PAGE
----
At a young age, tragedy and a dark secret force Lara to leave everything behind and start a new life as Amy. Years later, just when she thought that that she has managed to break free of the shackles of her past, her ghosts are quick to remind her that they’re still watching, and force her back on the run. But meeting the dark and persistent billionaire recluse Liam Stone has her questioning everything she has known. Liam wants to possess her and push her to her erotic limits. But what if there is nothing left of her to possess? Will Liam and Amy’s relationship have a fighting chance as long as her past continues to hover over them?
Keep reading for an exclusive excerpt from ESCAPING REALITY!
My name is all that’s written on the plain white envelope taped to the mirror. It wasn’t there when I entered the ladies’ room at Manhattan’s Metropolitan Museum of Art.
The laughter and pleasure of tonight’s charity event evaporate as fear and dread slam into me, adrenaline shooting through my body. No. No. No. This can’t be happening—but it is.
Suddenly the room begins to fade, and everything goes gray. It’s been years since I had a flashback, and I try to fight it, but I’m already right there in it. The scent of smoke burns my nose. The sound of blistering screams shreds my nerves. And all the pain and heartache, the loss of all I once had and will never have again, threatens to overwhelm me.
Fighting the meltdown, I swallow hard and shove away the gut-wrenching memories. I can’t let this happen. Not here, in a public place. Not when I’m certain that danger is knocking on my door.
On wobbly knees, clumsy in the four-inch black strappy heels that made me feel sexy only minutes ago, I step forward and press my palms to the counter. I can’t seem to make myself reach for the envelope, and my gaze goes to my image in the mirror—to the long, white-blond hair I’ve worn down tonight in honor of the heritage of my Swedish mother that I’m tired of denying. Gone, too, are the dark-rimmed glasses I’ve often used to hide the pale blue eyes my parents shared, making it too easy for me to see the empty shell of a person I’ve become. If this is what I am at twenty-four years old, what will I be like at thirty-four?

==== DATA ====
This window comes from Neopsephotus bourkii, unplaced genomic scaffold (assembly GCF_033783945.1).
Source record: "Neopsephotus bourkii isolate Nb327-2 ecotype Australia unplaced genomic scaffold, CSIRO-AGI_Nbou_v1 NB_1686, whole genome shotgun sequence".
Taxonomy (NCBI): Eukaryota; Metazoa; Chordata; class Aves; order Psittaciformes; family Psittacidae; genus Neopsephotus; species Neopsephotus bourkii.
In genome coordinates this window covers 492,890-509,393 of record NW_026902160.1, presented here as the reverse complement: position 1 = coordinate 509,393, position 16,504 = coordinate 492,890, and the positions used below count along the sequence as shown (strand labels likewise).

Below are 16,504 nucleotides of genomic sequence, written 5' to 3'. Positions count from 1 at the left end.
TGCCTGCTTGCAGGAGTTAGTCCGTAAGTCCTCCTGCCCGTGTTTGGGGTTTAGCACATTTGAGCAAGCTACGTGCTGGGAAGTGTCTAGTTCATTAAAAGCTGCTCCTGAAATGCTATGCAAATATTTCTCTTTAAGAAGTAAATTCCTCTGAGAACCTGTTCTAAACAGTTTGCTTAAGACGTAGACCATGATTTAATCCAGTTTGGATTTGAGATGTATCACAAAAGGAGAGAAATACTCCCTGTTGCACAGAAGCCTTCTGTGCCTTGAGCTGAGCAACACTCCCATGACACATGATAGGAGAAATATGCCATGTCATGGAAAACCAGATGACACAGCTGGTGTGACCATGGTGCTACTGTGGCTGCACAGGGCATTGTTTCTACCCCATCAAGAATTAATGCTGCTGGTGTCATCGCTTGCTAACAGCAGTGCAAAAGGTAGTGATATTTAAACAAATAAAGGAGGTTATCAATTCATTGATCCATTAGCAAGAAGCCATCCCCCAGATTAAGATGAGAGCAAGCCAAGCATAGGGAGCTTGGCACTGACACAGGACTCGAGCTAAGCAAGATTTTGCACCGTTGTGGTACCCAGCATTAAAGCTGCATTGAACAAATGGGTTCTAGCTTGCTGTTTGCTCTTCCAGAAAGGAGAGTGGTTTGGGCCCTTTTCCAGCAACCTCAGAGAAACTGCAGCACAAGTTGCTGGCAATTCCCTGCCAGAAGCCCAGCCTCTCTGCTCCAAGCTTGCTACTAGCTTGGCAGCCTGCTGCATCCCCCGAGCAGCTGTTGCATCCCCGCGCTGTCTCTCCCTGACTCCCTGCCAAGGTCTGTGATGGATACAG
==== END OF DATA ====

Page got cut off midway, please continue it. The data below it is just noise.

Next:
Voices sound outside the door, and I yank the envelope from the mirror and rush into a stall. Two women enter the bathroom, and I tune out their gossip about some man they’ve been admiring at the party. Leaning against the wall, I open the sealed envelope to remove a plain white notecard, and a small key drops to the floor. Cursing my shaking hands, I bend down and scoop it up. For a moment, I can’t seem to stand up. I force myself to my feet and blink away the burning sensation in my eyes to read the few short sentences typed on the card.
I’ve found you, and so can they. Go
directly to JFK airport. Do not go home.
Do not linger. Locker 111 will have
everything you need.
My heart thunders in my chest as I take in the signature: a triangle with some writing inside. The same symbol that was tattooed on the arm of the stranger who saved my life and helped me start a new one—and who’d made sure I understood that seeing that symbol means that I’m in danger and I have to run.
I squeeze my eyes shut, fighting a wave of emotion. Once again, my life is about to be turned upside down. Once again, I will lose everything—and while it’s so much less than before, it’s all I have. I crumple the note in my hand, desperate to make this all go away. After six years of hiding, I’d dared to believe I was safe—but that was a mistake. Deep down I’ve known that, ever since I left my job two months ago as a research assistant at the central library to work at the museum. Being here is treading water too close to the bridge.